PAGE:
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Have you tried otoro sushi (super fatty tuna belly sushi)? This well-marbled fatty tuna literary melts in your mouth like butter when prepared correctly. My husband and my favorite sushi restaurant always prepares otoro sushi in two ways for us, one regular and one seared and topped with yuzu extract. We had been thinking that we should prepare seared tuna on our own since we bought a culinary torch last year with attempt to make crème brûlée (but haven’t had a chance yet). We finally made it so I want to share how to prepare this super easy seared otoro with you today.
Toro refers the lowest section of the tuna belly and there’s only a small portion per tuna so they are usually quite pricey. For this recipe we purchased the otoro from our local Japanese market for $59.99/lb. Typically toro is classified into otoro (super fatty tuna belly) and chutoro (medium fatty tuna belly). Compared to maguro (tuna sashimi), toro is usually much lighter in color due to the high fat content. Not all Japanese restaurants in the US actually offer authentic otoro. Quite a few times I’ve been to Japanese restaurants where they tried passing off albacore tuna as their toro sushi.
I need to emphasize here that this won’t really work with regular tuna sashimi due to the low fat content. Make sure when you are ready to enjoy your otoro, take out from the fridge until it warms up close to room temperature. As it warms up, the fat liquefies and it was interesting see how they catch on fire when searing with a blow torch. Enjoy and have fun searing!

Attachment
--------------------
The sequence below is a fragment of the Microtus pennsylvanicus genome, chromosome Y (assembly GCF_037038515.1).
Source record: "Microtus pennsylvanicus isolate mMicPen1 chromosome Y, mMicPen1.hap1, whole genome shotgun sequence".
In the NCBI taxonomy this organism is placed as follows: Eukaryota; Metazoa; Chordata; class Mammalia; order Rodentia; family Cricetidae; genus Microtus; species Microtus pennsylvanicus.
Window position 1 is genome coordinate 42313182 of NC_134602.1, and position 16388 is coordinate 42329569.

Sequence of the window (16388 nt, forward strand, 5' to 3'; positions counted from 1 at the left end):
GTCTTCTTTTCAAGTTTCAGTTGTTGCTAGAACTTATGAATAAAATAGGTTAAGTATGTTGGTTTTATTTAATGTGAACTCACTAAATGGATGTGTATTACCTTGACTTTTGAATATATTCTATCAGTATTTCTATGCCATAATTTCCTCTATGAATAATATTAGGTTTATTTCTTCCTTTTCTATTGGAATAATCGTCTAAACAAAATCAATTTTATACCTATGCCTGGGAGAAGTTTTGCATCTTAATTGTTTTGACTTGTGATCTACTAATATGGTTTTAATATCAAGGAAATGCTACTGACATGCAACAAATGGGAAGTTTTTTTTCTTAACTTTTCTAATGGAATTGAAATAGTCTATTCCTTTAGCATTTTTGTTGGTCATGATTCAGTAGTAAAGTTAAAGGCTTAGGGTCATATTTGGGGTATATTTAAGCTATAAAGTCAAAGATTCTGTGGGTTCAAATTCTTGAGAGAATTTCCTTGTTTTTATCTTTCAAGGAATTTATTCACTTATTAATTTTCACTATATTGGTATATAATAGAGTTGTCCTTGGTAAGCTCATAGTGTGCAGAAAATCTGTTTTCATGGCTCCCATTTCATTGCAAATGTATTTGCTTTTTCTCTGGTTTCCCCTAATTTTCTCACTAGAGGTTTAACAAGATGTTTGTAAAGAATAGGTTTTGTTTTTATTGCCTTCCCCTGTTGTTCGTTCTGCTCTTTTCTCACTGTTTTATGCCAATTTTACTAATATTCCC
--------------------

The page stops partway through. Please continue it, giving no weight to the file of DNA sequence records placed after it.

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- sashimi-grade super fatty tuna belly (otoro)
- Green onion/scallion (finely chopped)
- With a very sharp knife, slice sashimi into 3/8 inch slices. You don’t want it too thin or else the torch will cook through the entire slice.
- Cover a plate with aluminum foil and place the sashimi slices on top. Start blowing torch until top is lightly brown. The goal is for lightly searing outside but still raw on the inside.
- Serve on a plate and sprinkle with green onion. Dip in yuzu to eat.
Equipment you will need:
Recipe by Namiko Chen of Just One Cookbook. All images and content on this site are copyright protected. Please do not use my images without my permission. If you’d like to share this recipe on your site, please re-write the recipe in your own words and link to this post as the original source. Thank you.
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When we have a sudden craving for sashimi we usually buy from our local Japanese supermarkets. If you don't have a reliable shop to purchase quality sashimi nearby, we would recommend buying from Catalina Offshore online.
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